1957 was a major year for other reasons; not only did Chrysler regain styling leadership and lose its reliability reputation, but a new suspension system appeared which would keep Chrysler on top in handling until the mid-1970s. This was the torsion-bar suspension, a unique approach to a system on some high-end cars, including Packard and some European imports, but never on a mass-production, mass-market car.
The system, including redesigned rear springs, was called Torsion-Aire. It was carried through, with numerous tuning changes, into the 1980s, finally disappearing in 1989 with the last Chrysler Corporation rear-drive (and, for that matter, the last V8-powered) cars. The system allowed owners to easily raise and lower the front suspension, but more importantly improved both ride and handling. Critics proclaimed Plymouth and other Chrysler brands to be the handling champs in their classes for years to come.
1957 was also the debut of the all-important TorqueFlite automatic transmission, which opened up Plymouth to many new buyers who rejected both manual transmissions and the two-speed PowerFlite. As if to show that Chrysler was on a roll, the TorqueFlite dominated automatic transmissions for the next two decades, and was sold to both American Motors and to high-line European makes; technology from the transmission was reported licensed to Ford as well. The TorqueFlite would quickly earn a reputation for durability and efficiency which remains to this day, allowing automatic-equipped drag racers to win against manual-transmission cars.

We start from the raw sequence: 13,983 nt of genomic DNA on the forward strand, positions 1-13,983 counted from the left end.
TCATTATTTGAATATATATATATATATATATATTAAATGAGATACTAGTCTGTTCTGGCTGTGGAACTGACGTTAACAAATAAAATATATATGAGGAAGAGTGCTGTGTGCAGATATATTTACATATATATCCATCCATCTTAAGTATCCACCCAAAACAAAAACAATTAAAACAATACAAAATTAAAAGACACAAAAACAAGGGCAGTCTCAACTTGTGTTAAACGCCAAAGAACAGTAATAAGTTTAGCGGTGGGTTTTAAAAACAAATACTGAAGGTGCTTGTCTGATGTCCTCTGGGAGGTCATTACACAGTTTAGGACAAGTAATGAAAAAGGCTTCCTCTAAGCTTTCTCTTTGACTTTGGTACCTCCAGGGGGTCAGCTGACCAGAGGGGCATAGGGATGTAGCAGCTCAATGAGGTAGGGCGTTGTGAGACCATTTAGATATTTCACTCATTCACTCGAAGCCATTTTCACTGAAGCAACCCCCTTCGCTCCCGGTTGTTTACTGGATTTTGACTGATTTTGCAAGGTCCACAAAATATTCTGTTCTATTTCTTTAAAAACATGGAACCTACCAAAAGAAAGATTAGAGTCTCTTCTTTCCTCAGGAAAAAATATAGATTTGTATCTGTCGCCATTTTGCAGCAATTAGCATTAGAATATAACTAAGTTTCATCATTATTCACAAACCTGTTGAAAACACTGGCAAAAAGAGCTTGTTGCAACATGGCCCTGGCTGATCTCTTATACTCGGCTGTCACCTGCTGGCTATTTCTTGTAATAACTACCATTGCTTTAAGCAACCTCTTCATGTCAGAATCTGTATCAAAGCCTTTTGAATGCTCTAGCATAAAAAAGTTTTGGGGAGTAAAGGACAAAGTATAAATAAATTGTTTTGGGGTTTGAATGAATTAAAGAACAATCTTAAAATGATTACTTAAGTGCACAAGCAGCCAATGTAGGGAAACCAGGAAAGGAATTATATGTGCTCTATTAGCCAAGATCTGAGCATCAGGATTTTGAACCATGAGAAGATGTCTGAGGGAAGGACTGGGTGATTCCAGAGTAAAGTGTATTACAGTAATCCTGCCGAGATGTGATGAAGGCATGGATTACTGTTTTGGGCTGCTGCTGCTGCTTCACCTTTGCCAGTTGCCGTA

Other new items for 1957 included a longer wheelbase for the Suburban model wagons. The sedans were 118 inch wheelbase, and the wagons were 122 inches. The Savoy was now offered as a Club Sedan, four-door Sedan, two-door and four-door Hardtop model. All were available with the Flathead six, and a 301 cubic inch V-8 was available in the Savoy models, in either a 2-bbl version, or a 4-bbl version. The 2-bbl V-8 was rated at 215hp, and the 4 -bbl V-8 was rated at 235hp. For 1957, the Savoy again remained a step up level from the more pedestrian Plaza mode l. The Club Sedan production for 1957, was 55,590, the cost in base trim was $2,364, and the coupe weighed 3,335 pounds. The 2-dr Hardtop Savoy sold 31,373 units, cost 2,329, and weighed 3,335 pounds. The four-door Hardtop Savoy accounted for only 7,601 units porduced, sold for $2,417 in base model trim, and weighed in at 3,480 pounds. The production leader for the 1957 model year in the Savoy model, was the four-door Sedan, which sold 55, 590 units, sold for 2,364, and weighed 3,340 pounds. The V -8 models carried a distinguishing V emblem on both front Fenders, just ahead of the wheels.
For 1958, there were few apparent changes, and they were largely to address problems. Quality was dramatically improved, as it had been through the 1957 model year. The lower bumper pan was replaced by a lower grille matching the upper section, and real dual headlamps were built in, with the parking lamps moving to a small spot above the twin headlamps.
While 1958 wasn’t a banner year again for car manufacturers, Plymouth did manage to hang on to its 3rd place sales position in the industry. The Savoy was back again, offering a 2-dr Sedan, a 2-dr Hardtop, a 4- dr Sedan, and a four-door Hardtop. Engine choices were the carry over Flathead six, and the 318 V -8. The 2-dr Sedan sold 17, 624 units, was priced at $2,362 without any options, and weighed in at 3,360 pounds. There were 19,500 2-dr Hardtop Savoys built, which listed at $2,436 with the V -8, no figures available for six cylinder versions, if any were produced. The four-door Sedan Savoy accounted for 67, 933 units produced, was priced at $2,413 with the V-8, and weighed in at 3,400 pounds. The four-door Hardtop version of the Savoy, sold only 5,060 units, was priced at 2,507, and weighed in at 3,475 pounds.